| J. Michael Hill|
University of Alabama
| League of the South|
| 1951 (age 64–65)Alabama, U.S.|
White supremacist activist
Michael Hill (activist) Wikipedia
Michael Hill (born 1951) is an American-born political activist from Alabama. He is a co-founder and the president of the "Southern secession" movement the League of the South, an organization whose stated goal is to create an independent country made up of the former slave states of the American South. A Neo-Confederate, Hill is known for his white supremacist and pro-slavery views.
Hill was born in 1951 in Killen, Alabama. He studied history at the University of Alabama.
Hill taught British history at Stillman College, a historically black college in Tuscaloosa, Alabama, for eighteen years until 1998. Building on the views of his mentors at the University of Alabama, he published two books on the Celts., romanticizing the Celtic soldier.
In 1994, Hill co-founded the League of the South, a pro-Southern secession organization, with Reverend J. Steven Wilkins of Auburn Avenue Presbyterian Church in Monroe, Louisiana and thirty-nine other Neo-Confederates. A year later, in 1995, he established a chapter of the League of the South on the campus of his alma mater, the University of Alabama. With Thomas Fleming, Hill co-authored an article entitled "New Dixie Manifesto" in The Washington Post in June 1995.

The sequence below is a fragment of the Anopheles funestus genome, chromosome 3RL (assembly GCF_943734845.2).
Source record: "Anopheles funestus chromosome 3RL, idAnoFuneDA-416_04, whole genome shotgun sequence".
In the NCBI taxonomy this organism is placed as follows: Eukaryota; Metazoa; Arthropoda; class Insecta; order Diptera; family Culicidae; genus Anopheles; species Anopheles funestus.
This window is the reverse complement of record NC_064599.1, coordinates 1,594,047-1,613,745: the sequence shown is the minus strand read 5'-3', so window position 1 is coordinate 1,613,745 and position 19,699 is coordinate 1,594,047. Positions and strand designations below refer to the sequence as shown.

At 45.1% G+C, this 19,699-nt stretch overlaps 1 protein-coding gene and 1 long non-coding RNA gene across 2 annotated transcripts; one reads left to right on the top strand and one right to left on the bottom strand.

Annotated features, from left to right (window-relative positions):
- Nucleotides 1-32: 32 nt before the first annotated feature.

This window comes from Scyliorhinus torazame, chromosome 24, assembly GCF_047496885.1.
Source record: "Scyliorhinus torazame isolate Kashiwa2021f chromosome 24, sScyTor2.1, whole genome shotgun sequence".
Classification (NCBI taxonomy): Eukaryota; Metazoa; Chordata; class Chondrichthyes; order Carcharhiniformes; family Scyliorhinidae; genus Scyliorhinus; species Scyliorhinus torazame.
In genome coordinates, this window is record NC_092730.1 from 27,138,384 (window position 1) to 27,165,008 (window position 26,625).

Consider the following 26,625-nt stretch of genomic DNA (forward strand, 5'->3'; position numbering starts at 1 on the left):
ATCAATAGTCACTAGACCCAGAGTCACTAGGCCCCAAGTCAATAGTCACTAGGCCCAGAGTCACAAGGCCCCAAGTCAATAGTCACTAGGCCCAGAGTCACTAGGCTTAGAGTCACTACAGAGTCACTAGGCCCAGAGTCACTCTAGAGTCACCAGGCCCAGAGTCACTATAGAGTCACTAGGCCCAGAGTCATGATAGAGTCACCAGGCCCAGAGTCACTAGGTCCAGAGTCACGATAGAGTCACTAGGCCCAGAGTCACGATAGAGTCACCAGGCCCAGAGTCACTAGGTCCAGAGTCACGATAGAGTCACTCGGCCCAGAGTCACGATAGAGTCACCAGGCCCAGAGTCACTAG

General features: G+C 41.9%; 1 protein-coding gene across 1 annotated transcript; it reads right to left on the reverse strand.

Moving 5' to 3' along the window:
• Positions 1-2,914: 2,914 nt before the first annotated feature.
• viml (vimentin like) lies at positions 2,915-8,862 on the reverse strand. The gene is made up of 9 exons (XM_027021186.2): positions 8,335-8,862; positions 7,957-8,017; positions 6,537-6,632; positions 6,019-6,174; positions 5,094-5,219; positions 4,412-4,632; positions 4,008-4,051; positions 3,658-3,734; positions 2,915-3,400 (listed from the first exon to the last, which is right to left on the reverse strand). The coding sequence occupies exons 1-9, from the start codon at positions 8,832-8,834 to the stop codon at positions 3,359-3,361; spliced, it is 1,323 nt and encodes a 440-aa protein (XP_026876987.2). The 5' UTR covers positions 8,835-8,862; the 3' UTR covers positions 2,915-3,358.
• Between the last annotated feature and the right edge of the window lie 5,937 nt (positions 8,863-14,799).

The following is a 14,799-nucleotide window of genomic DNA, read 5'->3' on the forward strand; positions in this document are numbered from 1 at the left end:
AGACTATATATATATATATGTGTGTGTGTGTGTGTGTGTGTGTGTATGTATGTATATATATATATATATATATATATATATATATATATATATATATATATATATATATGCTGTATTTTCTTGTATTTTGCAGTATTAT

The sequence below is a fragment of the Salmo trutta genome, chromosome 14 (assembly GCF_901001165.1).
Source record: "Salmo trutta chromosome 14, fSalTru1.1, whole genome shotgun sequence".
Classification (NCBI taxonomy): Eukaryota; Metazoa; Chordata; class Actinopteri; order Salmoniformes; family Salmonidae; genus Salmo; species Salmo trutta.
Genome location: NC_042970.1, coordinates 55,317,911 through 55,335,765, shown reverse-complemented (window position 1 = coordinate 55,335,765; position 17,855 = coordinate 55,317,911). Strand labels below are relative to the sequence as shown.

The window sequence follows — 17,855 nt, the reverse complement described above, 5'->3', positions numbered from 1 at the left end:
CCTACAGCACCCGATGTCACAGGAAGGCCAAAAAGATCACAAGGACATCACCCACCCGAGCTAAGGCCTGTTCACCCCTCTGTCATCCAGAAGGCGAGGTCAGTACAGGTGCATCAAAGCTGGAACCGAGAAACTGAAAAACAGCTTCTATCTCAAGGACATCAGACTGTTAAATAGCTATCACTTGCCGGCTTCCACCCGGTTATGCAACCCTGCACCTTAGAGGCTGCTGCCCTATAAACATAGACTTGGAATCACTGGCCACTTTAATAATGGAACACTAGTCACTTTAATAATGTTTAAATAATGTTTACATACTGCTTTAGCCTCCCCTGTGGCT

Hill tried to revive the Southern Party in 2003. A decade later, in 2013, Hill promoted "opposition to immigration and same-sex marriage." In June 2015, he spoke out in defense of slavery and white supremacy, stating that his views were backed up by science.